One of the big events for 2003 is the release
of new Batman and Superman toys under the new ownership of Mattel.
Hasbro had the license for many years now,
well over a decade. People loved some of it, hated quite a bit of the
rest, but constantly wondered what it would be like if another company
snagged the license away.
Now, we get to see what happens.
Mattel has picked it up, and have released the very first in what is likely
to be many, many DC superheroes - The Justice League.
The cartoon has been fairly popular,
certainly enough to justify a line by now. But Hasbro had other things
on their mind and their plates, and it never happened. Mattel is using
this show as their very first foray into the license.
There are initially four figures - Batman,
Superman, Green Lantern and Flash. Two more are pictured on the back
(and necessary for the overall base - more on that later), Wonder Woman and Martian
Manhunter. Hawkgirl is likely at some point, and Aquaman would be
another obvious choice.
These are hitting Targets first, retailing
Packaging - ***
The card backs are fairly small, only about half the size of the old Hasbro
style. The graphics are great though, very eye catching and
distinct. Using images of the animated characters, along with a psuedo-embossed
Justice League label at the top, Mattel has managed to put together a nice
looking, easy to store (for the MOCers), sturdy package.
Sculpting - ***1/2
The style of these are very much like the maquettes - static poses.
Each of the four stands on his own, even though the animated style of the
JLA show means small feet, tiny ankles and huge torsos.
The sculpting is solid, with
the characters matching the source material, with an appropriate amount of
detail. I'm particularly happy to see no sign of any ridiculous,
constipated action poses or face sculpts. I like the style of the
maquettes, so for a first offering, that's fine by me.
Of course, once we get through
the initial figures, you'd assume they style of the sculpt would alter as
The scale is also fairly close
to what we're already used to. They may seem a little smaller to you
at first, but much of that is due to the smaller card back and the thin legs
and ankles. In reality, they are very close to the same scale as
previous lines, particularly when you take the style of the JLA show into
account. The figures look great on the shelf along side previous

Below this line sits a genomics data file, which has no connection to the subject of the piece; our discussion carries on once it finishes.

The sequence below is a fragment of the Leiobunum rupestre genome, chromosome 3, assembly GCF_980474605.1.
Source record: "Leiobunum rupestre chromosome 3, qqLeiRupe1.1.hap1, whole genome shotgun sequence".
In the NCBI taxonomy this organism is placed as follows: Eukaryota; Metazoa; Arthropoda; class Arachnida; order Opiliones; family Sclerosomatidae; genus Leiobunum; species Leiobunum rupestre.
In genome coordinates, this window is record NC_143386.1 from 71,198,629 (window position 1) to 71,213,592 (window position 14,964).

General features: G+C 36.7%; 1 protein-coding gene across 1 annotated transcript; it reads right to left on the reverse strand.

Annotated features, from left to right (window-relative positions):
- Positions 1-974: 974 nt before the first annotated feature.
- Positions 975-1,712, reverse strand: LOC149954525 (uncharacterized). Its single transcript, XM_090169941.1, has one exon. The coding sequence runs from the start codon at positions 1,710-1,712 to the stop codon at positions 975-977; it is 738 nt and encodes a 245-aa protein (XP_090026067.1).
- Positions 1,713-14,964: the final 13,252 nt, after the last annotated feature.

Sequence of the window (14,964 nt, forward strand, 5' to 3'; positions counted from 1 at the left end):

lines. I've included some photos at the bottom to give you a
Paint - **1/2
Mattel appears to be using the same people on their paint ops as
Hasbro. While they aren't as awful as that last Batgirl Hasbro put
out, they are certainly sloppier than the competition seems to be capable
There's at least some bleed and fuzziness on the lines on
every figure. I looked through a whole case, and while some were
better than others, it's clear that getting the lines straight wasn't a top
priority. Flash has the most problems, with the yellow and red having
The colors themselves were consistent however, both on the
bodies and on the capes. Large expanses of red, black and blue can be
tough to keep even in tone, but they've done a decent job here.
Articulation - **1/2
Again taking a page from the Hasbro bible, Mattel has provided five points -
neck, shoulders and hips. Perhaps we'll see some cut elbows, wrists
and other joints on future releases, but for now you'll have to be satisfied
with the same articulation you've had since Super Powers.
Accessories - **
I suppose you could argue that these figures don't need accessories, but
I'm not buying it. There's certainly plenty of items from the show
they could provide, and even giving them some pieces to build a larger
diorama (other than these silly foot stands) would have been great.
Instead, we get zippo in the accessories department, except for a foot
stand that spells out Justice League across the front when all the figures
are together, and a small motion card that attached to the base as
well. Since without Wonder Woman and MM, you can't even put the entire
name together, it seems like a pretty silly idea.
Value - **1/2
Hasbro DC Superheroes have been $5 - $7 for some time, depending on the
retailer and the line. Therefore, the $7 price tag on the new line
isn't particularly surprising. However, it's a far worse value than
we've been accustomed to.
Why? Because of the lack of accessories. Sure, Hasbro didn't
always do a very good job of figuring out appropriate accessories, but at
least they took a shot at it. Kids like extras, and so do I.
Without them, and with such a steep price, Mattel seems to be targeting
collectors with these, and I'm not sure that ignoring kids is a wise move.
Perhaps we'll see some decent accessories once we get past this first
series and the silly foot base.
Overall - ***
Some people have been treating the Mattel acquisition of the DC license
as the second coming of Jesus Christ. That was expecting far too much.
Mattel and Hasbro aren't all that different, at least when
it comes to the bottom line. As huge companies, they are going to
treat the license in a similar manner, and it's not surprising to see what
Mattel is doing.
Still, it's absolutely wonderful for the big DC fans to see
these figures back on the shelf. After years of repaints and re-issues
by Hasbro, with only the occasional new figure, it looks like we'll get a resurgence
in animated figures from Mattel, at least for a little while. I'm
going to be picking them up, and I can't wait to see how they do with
Hawkgirl and MM, two of my favorite JLA figures.
Where to Buy -
Target is the first store to pick them up, although I'm betting both
Wal-mart and TRU will be carrying them soon. I haven't found an
on-line retailer with them yet, so let me know what you see!
I've got some photos down below that show the group
together, and with other animated style figures. Enjoy!
Figure from the collection of Michael Crawford.